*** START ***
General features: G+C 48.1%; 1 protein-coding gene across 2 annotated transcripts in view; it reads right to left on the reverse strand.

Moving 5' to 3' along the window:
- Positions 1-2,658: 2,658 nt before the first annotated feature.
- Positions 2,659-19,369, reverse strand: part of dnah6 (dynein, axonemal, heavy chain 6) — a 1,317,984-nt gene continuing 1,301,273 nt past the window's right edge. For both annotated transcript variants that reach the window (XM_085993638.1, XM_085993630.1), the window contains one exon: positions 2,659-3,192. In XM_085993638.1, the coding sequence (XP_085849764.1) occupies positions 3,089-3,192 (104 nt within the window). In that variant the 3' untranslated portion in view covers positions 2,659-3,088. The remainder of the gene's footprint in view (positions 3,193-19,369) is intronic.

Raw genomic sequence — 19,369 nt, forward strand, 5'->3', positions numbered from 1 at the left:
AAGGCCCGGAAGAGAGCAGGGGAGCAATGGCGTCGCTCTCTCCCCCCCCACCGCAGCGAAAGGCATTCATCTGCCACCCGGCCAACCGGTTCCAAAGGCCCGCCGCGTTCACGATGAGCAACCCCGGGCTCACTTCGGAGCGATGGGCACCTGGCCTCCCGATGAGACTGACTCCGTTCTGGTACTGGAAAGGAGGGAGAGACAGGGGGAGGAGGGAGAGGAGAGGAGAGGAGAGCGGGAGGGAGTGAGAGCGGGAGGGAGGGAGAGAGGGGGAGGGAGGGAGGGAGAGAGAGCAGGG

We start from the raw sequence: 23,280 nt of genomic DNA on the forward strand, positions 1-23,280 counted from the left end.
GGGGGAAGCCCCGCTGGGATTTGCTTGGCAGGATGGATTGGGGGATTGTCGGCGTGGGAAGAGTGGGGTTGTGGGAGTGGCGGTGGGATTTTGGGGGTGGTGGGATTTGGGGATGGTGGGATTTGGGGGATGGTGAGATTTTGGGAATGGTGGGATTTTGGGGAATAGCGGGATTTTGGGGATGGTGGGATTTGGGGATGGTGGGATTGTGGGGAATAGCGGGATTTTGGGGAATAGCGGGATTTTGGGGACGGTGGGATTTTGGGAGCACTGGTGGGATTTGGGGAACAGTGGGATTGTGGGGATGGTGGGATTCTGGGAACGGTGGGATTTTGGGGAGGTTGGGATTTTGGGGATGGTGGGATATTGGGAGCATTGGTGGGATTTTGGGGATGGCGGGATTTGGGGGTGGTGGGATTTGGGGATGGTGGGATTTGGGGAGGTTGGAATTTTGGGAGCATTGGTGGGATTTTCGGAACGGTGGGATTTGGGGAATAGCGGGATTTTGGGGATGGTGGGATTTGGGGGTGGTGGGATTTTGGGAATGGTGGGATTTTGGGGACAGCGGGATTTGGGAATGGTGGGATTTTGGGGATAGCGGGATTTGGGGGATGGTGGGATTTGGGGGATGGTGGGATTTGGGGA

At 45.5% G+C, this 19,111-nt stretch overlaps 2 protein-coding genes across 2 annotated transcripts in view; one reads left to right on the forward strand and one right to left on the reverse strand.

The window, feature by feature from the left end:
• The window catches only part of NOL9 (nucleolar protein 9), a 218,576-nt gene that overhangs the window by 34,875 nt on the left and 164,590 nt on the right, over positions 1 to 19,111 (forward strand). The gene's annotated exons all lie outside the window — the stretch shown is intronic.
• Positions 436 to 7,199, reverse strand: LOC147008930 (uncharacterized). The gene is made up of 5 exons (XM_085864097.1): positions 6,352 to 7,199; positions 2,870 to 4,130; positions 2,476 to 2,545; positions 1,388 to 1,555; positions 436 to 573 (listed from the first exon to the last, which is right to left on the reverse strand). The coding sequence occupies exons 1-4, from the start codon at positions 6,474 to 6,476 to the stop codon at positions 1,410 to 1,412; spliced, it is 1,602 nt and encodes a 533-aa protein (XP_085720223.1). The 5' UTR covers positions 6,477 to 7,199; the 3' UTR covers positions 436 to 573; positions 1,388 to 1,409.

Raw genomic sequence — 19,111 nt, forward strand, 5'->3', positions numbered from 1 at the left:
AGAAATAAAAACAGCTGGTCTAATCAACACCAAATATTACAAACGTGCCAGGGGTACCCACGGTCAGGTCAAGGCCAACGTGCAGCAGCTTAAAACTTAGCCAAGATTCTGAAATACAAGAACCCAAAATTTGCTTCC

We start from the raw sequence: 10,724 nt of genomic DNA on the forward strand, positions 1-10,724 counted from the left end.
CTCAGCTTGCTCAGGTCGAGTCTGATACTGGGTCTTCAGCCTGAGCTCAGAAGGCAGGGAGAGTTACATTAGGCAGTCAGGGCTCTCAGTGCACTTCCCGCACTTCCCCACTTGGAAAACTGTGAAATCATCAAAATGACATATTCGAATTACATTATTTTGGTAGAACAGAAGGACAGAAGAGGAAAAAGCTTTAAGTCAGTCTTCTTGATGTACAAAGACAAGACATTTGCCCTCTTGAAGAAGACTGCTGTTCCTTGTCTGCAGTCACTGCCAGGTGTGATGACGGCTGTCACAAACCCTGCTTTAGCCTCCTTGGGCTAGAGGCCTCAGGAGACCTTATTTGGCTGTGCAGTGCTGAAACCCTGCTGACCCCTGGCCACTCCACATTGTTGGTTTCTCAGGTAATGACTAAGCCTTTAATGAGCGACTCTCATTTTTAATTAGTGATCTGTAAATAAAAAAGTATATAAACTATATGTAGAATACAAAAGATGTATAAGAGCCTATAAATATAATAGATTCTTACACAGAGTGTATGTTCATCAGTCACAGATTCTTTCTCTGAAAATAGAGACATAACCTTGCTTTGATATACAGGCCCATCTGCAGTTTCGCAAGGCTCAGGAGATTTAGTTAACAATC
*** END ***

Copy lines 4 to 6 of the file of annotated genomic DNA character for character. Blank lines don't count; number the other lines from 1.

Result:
- Positions 2,659-19,369, reverse strand: part of dnah6 (dynein, axonemal, heavy chain 6) — a 1,317,984-nt gene continuing 1,301,273 nt past the window's right edge. For both annotated transcript variants that reach the window (XM_085993638.1, XM_085993630.1), the window contains one exon: positions 2,659-3,192. In XM_085993638.1, the coding sequence (XP_085849764.1) occupies positions 3,089-3,192 (104 nt within the window). In that variant the 3' untranslated portion in view covers positions 2,659-3,088. The remainder of the gene's footprint in view (positions 3,193-19,369) is intronic.

Raw genomic sequence — 19,369 nt, forward strand, 5'->3', positions numbered from 1 at the left:
AAGGCCCGGAAGAGAGCAGGGGAGCAATGGCGTCGCTCTCTCCCCCCCCACCGCAGCGAAAGGCATTCATCTGCCACCCGGCCAACCGGTTCCAAAGGCCCGCCGCGTTCACGATGAGCAACCCCGGGCTCACTTCGGAGCGATGGGCACCTGGCCTCCCGATGAGACTGACTCCGTTCTGGTACTGGAAAGGAGGGAGAGACAGGGGGAGGAGGGAGAGGAGAGGAGAGGAGAGCGGGAGGGAGTGAGAGCGGGAGGGAGGGAGAGAGGGGGAGGGAGGGAGGGAGAGAGAGCAGGG